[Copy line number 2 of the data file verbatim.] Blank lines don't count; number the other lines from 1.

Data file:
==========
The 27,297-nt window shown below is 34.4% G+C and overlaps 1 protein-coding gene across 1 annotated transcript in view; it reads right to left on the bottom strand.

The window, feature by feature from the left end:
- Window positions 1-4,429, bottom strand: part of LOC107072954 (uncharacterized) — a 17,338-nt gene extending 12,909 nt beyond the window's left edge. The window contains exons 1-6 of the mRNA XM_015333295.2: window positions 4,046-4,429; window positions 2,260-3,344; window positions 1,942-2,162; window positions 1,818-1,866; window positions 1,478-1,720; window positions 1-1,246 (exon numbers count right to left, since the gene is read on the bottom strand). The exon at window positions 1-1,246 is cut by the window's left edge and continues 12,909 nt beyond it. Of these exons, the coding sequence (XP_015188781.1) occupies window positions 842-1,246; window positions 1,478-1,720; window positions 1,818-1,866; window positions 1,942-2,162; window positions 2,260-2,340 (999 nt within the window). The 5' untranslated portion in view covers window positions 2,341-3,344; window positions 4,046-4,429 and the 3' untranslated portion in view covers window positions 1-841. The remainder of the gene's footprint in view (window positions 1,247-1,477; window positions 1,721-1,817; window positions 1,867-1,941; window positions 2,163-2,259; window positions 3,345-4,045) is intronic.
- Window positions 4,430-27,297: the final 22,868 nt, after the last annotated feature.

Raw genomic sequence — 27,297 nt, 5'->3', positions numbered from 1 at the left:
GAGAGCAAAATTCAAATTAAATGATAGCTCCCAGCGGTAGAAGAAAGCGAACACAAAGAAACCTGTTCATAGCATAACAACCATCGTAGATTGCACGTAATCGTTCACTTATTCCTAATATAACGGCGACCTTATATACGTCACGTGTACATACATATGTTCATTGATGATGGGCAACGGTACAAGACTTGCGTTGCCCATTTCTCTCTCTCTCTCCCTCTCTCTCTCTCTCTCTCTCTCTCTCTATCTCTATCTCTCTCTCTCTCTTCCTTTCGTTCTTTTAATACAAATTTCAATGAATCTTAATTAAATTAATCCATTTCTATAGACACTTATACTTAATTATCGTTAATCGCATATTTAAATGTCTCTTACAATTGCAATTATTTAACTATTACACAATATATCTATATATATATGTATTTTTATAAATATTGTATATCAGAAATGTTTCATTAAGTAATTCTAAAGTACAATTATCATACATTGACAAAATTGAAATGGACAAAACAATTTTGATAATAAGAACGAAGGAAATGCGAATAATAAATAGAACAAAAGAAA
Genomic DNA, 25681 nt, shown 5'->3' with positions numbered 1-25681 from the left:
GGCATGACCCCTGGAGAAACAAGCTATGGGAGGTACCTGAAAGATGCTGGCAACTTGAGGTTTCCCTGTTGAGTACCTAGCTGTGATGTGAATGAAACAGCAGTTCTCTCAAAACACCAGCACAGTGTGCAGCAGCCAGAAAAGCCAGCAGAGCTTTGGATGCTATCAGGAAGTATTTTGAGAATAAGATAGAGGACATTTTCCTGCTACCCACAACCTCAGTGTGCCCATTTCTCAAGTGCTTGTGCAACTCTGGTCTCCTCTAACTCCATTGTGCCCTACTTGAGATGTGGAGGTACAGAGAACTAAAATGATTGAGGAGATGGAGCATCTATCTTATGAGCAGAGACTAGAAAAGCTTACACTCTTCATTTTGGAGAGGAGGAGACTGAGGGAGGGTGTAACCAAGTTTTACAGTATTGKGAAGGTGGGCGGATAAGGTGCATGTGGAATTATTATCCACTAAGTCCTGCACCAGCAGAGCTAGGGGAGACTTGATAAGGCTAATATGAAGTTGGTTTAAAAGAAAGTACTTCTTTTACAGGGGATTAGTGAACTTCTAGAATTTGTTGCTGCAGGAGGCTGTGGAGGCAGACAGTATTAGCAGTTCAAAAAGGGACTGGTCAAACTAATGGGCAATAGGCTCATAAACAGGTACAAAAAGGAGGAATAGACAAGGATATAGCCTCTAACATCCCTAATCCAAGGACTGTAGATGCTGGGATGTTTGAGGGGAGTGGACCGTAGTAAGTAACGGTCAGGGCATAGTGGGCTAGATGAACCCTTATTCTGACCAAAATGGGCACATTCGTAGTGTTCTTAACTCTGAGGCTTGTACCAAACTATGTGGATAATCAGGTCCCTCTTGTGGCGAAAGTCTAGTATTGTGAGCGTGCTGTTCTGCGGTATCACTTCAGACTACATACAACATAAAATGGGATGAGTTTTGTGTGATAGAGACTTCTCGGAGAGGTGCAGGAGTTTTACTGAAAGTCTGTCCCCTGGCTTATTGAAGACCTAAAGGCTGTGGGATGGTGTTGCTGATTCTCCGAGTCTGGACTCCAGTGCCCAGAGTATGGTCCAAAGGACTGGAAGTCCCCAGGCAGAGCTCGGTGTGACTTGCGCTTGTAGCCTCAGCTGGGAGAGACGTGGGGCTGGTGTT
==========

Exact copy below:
The window, feature by feature from the left end: